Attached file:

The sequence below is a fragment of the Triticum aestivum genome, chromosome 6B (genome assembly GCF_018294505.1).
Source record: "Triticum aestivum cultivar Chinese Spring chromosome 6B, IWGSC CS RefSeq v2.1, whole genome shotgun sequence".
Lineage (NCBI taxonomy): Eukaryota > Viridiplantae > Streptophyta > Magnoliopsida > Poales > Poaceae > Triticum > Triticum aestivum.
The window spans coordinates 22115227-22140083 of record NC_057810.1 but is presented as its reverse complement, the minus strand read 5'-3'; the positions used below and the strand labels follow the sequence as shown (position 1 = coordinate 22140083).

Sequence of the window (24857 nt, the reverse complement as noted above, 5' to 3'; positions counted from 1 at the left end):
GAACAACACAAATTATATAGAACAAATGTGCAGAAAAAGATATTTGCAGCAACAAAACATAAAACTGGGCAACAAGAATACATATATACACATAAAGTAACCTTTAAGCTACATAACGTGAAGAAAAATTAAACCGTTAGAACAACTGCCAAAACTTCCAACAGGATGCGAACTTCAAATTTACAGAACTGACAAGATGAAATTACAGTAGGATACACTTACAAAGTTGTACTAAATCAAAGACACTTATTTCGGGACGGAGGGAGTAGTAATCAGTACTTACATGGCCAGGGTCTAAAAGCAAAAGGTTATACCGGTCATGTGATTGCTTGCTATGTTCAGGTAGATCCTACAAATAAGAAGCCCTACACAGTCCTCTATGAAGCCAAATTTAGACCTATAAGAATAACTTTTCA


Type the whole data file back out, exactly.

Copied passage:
The sequence below is a fragment of the Triticum aestivum genome, chromosome 6B (genome assembly GCF_018294505.1).
Source record: "Triticum aestivum cultivar Chinese Spring chromosome 6B, IWGSC CS RefSeq v2.1, whole genome shotgun sequence".
Lineage (NCBI taxonomy): Eukaryota > Viridiplantae > Streptophyta > Magnoliopsida > Poales > Poaceae > Triticum > Triticum aestivum.
The window spans coordinates 22115227-22140083 of record NC_057810.1 but is presented as its reverse complement, the minus strand read 5'-3'; the positions used below and the strand labels follow the sequence as shown (position 1 = coordinate 22140083).

Sequence of the window (24857 nt, the reverse complement as noted above, 5' to 3'; positions counted from 1 at the left end):
GAACAACACAAATTATATAGAACAAATGTGCAGAAAAAGATATTTGCAGCAACAAAACATAAAACTGGGCAACAAGAATACATATATACACATAAAGTAACCTTTAAGCTACATAACGTGAAGAAAAATTAAACCGTTAGAACAACTGCCAAAACTTCCAACAGGATGCGAACTTCAAATTTACAGAACTGACAAGATGAAATTACAGTAGGATACACTTACAAAGTTGTACTAAATCAAAGACACTTATTTCGGGACGGAGGGAGTAGTAATCAGTACTTACATGGCCAGGGTCTAAAAGCAAAAGGTTATACCGGTCATGTGATTGCTTGCTATGTTCAGGTAGATCCTACAAATAAGAAGCCCTACACAGTCCTCTATGAAGCCAAATTTAGACCTATAAGAATAACTTTTCA